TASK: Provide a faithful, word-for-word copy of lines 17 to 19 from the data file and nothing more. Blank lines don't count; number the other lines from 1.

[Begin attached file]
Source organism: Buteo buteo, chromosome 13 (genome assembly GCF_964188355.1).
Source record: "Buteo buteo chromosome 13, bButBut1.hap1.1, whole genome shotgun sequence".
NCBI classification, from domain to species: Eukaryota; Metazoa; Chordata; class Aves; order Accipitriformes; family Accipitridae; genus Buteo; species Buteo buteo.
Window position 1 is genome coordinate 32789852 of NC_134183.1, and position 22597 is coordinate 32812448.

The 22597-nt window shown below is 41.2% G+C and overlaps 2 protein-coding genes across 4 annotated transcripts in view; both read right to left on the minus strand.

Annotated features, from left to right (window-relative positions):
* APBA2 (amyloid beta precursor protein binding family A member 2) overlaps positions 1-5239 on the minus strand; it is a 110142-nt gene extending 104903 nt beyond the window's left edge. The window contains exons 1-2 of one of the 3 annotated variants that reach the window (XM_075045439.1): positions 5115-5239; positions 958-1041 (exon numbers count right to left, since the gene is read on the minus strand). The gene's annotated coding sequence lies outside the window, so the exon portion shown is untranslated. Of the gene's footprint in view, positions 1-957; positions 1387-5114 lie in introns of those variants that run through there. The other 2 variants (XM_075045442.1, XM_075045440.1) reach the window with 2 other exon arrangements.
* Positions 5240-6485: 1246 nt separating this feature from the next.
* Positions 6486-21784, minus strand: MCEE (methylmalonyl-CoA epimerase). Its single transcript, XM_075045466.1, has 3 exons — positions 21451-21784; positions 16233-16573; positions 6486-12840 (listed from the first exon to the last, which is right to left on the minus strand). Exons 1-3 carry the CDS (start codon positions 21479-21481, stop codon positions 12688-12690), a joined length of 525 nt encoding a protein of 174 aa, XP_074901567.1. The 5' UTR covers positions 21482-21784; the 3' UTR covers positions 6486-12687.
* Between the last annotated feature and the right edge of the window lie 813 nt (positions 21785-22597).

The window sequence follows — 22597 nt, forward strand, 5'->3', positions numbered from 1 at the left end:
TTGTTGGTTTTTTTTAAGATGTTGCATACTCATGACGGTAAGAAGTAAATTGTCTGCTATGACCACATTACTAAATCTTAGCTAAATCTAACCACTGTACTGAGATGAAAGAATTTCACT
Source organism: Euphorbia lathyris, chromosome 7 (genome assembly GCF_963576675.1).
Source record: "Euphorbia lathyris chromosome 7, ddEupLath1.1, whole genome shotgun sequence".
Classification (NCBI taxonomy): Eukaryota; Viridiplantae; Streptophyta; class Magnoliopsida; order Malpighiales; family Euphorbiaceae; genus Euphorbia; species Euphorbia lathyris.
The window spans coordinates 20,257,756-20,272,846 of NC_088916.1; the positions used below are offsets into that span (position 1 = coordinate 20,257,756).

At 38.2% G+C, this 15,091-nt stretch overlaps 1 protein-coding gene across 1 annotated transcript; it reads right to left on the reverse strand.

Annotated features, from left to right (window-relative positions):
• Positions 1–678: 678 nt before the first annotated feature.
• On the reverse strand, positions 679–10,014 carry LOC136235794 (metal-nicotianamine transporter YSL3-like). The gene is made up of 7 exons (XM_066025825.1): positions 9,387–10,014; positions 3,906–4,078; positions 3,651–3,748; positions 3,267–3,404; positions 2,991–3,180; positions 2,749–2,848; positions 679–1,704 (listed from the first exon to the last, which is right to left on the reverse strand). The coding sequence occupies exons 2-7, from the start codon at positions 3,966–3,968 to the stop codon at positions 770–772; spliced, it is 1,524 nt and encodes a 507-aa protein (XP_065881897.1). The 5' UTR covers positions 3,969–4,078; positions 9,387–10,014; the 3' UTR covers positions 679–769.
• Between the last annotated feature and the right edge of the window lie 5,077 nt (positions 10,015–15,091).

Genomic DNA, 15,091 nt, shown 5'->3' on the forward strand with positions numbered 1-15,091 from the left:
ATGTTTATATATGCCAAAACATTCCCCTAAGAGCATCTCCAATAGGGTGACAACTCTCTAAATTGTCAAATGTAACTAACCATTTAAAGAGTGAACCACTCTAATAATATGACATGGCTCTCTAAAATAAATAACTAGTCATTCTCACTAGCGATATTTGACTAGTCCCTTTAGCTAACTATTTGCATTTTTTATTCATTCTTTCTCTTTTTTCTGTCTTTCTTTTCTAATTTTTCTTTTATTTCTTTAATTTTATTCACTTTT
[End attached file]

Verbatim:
At 38.2% G+C, this 15,091-nt stretch overlaps 1 protein-coding gene across 1 annotated transcript; it reads right to left on the reverse strand.

Annotated features, from left to right (window-relative positions):
• Positions 1–678: 678 nt before the first annotated feature.